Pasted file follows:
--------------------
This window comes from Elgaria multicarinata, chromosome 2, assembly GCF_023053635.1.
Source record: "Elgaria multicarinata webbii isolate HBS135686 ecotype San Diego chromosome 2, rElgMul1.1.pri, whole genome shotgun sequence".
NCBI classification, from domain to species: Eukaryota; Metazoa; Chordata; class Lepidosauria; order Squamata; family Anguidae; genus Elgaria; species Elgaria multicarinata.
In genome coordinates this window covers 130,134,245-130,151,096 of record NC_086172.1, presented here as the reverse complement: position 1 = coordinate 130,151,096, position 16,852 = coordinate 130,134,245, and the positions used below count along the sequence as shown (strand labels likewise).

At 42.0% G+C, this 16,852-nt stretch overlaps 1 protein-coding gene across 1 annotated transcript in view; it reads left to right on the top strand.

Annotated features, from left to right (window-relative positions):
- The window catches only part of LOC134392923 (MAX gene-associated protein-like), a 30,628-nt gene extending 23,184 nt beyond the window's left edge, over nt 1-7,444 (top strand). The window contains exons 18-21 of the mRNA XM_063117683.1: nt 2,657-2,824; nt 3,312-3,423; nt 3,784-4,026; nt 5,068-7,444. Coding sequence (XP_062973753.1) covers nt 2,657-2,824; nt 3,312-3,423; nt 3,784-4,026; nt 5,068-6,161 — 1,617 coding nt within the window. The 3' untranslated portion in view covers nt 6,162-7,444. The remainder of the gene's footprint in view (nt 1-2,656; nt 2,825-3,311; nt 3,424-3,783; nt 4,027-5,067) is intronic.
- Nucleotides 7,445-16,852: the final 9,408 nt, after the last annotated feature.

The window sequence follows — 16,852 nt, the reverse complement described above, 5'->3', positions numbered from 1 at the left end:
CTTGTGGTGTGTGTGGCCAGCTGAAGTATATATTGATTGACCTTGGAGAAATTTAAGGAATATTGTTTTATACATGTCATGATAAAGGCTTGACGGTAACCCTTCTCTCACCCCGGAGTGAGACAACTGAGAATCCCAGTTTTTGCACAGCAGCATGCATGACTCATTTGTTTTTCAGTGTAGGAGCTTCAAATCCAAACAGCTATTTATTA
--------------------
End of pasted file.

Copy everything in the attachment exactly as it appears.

This window comes from Elgaria multicarinata, chromosome 2, assembly GCF_023053635.1.
Source record: "Elgaria multicarinata webbii isolate HBS135686 ecotype San Diego chromosome 2, rElgMul1.1.pri, whole genome shotgun sequence".
NCBI classification, from domain to species: Eukaryota; Metazoa; Chordata; class Lepidosauria; order Squamata; family Anguidae; genus Elgaria; species Elgaria multicarinata.
In genome coordinates this window covers 130,134,245-130,151,096 of record NC_086172.1, presented here as the reverse complement: position 1 = coordinate 130,151,096, position 16,852 = coordinate 130,134,245, and the positions used below count along the sequence as shown (strand labels likewise).

At 42.0% G+C, this 16,852-nt stretch overlaps 1 protein-coding gene across 1 annotated transcript in view; it reads left to right on the top strand.

Annotated features, from left to right (window-relative positions):
- The window catches only part of LOC134392923 (MAX gene-associated protein-like), a 30,628-nt gene extending 23,184 nt beyond the window's left edge, over nt 1-7,444 (top strand). The window contains exons 18-21 of the mRNA XM_063117683.1: nt 2,657-2,824; nt 3,312-3,423; nt 3,784-4,026; nt 5,068-7,444. Coding sequence (XP_062973753.1) covers nt 2,657-2,824; nt 3,312-3,423; nt 3,784-4,026; nt 5,068-6,161 — 1,617 coding nt within the window. The 3' untranslated portion in view covers nt 6,162-7,444. The remainder of the gene's footprint in view (nt 1-2,656; nt 2,825-3,311; nt 3,424-3,783; nt 4,027-5,067) is intronic.
- Nucleotides 7,445-16,852: the final 9,408 nt, after the last annotated feature.

The window sequence follows — 16,852 nt, the reverse complement described above, 5'->3', positions numbered from 1 at the left end:
CTTGTGGTGTGTGTGGCCAGCTGAAGTATATATTGATTGACCTTGGAGAAATTTAAGGAATATTGTTTTATACATGTCATGATAAAGGCTTGACGGTAACCCTTCTCTCACCCCGGAGTGAGACAACTGAGAATCCCAGTTTTTGCACAGCAGCATGCATGACTCATTTGTTTTTCAGTGTAGGAGCTTCAAATCCAAACAGCTATTTATTA